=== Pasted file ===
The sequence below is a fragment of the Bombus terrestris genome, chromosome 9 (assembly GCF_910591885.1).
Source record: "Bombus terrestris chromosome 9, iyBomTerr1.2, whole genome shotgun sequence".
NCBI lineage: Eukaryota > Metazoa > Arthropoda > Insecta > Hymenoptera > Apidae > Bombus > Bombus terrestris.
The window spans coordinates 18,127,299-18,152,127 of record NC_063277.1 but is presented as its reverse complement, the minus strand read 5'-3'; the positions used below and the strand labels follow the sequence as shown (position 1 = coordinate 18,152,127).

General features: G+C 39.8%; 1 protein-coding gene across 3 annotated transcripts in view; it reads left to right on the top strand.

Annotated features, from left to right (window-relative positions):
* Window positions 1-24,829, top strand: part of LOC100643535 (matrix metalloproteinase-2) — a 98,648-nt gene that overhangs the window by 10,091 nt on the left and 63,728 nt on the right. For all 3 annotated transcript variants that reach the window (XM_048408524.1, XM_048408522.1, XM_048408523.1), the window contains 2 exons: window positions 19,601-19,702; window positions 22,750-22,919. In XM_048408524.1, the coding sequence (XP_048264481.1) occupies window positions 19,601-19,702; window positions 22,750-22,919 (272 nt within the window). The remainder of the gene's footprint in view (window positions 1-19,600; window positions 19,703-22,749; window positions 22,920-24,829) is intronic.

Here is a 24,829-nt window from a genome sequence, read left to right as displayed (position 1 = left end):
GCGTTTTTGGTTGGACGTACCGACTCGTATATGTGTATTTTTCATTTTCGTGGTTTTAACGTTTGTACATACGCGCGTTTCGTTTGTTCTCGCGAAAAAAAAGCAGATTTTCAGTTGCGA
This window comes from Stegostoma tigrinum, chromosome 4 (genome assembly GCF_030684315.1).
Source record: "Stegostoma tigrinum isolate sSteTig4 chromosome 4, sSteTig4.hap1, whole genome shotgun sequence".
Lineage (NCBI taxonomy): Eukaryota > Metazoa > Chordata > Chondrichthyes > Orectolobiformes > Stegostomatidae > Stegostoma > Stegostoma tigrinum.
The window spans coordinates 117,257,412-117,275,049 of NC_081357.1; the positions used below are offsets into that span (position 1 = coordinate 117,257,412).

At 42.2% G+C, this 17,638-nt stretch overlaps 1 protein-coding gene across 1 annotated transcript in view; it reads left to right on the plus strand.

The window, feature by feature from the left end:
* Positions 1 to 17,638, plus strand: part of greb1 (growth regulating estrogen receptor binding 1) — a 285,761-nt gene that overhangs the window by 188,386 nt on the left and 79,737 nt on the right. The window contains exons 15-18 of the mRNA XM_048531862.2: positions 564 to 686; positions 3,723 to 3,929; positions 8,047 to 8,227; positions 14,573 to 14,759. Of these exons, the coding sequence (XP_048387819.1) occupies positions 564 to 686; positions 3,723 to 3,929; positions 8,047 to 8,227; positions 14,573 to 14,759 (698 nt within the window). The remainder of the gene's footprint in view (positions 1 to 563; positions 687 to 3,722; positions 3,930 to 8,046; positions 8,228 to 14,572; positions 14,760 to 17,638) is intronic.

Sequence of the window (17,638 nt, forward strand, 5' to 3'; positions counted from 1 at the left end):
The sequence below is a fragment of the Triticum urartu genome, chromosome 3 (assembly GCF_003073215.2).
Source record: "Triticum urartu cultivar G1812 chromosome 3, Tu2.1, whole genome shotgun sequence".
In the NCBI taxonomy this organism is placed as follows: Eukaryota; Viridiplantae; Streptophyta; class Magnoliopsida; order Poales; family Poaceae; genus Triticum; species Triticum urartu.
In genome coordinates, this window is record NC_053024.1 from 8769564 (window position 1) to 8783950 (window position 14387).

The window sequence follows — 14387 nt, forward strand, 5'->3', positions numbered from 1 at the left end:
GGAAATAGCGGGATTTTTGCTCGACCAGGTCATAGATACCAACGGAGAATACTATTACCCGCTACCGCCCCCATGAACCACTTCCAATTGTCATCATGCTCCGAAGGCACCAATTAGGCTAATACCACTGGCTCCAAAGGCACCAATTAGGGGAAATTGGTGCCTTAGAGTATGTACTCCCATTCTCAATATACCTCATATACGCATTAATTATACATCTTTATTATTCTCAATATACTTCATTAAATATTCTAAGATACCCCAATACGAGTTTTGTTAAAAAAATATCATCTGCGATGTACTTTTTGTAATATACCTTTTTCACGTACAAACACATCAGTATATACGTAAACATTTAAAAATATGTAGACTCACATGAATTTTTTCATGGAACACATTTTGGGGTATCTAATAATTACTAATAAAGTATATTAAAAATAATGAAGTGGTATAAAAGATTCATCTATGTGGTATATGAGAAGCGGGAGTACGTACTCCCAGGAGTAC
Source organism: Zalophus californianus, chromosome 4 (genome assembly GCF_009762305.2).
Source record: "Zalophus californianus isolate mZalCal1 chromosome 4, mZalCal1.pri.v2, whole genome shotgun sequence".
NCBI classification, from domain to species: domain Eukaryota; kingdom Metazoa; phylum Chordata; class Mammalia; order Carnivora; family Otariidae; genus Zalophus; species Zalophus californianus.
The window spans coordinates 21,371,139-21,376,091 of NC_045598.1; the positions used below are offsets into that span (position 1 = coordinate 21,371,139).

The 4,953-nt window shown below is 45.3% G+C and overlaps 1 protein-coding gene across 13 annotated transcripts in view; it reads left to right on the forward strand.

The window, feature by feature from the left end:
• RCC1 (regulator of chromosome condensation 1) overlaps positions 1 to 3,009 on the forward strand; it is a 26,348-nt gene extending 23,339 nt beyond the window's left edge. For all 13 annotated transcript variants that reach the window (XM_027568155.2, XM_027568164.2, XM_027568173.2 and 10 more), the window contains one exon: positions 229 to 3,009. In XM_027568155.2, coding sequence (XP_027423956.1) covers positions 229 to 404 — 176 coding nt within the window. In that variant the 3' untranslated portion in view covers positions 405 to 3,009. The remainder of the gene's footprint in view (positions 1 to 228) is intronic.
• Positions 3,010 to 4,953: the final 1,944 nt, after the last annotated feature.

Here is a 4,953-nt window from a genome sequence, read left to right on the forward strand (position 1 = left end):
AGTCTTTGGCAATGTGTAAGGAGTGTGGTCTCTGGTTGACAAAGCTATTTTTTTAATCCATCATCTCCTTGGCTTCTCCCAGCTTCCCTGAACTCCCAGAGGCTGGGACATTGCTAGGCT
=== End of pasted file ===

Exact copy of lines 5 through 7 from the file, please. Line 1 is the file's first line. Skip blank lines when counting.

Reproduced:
General features: G+C 39.8%; 1 protein-coding gene across 3 annotated transcripts in view; it reads left to right on the top strand.

Annotated features, from left to right (window-relative positions):
* Window positions 1-24,829, top strand: part of LOC100643535 (matrix metalloproteinase-2) — a 98,648-nt gene that overhangs the window by 10,091 nt on the left and 63,728 nt on the right. For all 3 annotated transcript variants that reach the window (XM_048408524.1, XM_048408522.1, XM_048408523.1), the window contains 2 exons: window positions 19,601-19,702; window positions 22,750-22,919. In XM_048408524.1, the coding sequence (XP_048264481.1) occupies window positions 19,601-19,702; window positions 22,750-22,919 (272 nt within the window). The remainder of the gene's footprint in view (window positions 1-19,600; window positions 19,703-22,749; window positions 22,920-24,829) is intronic.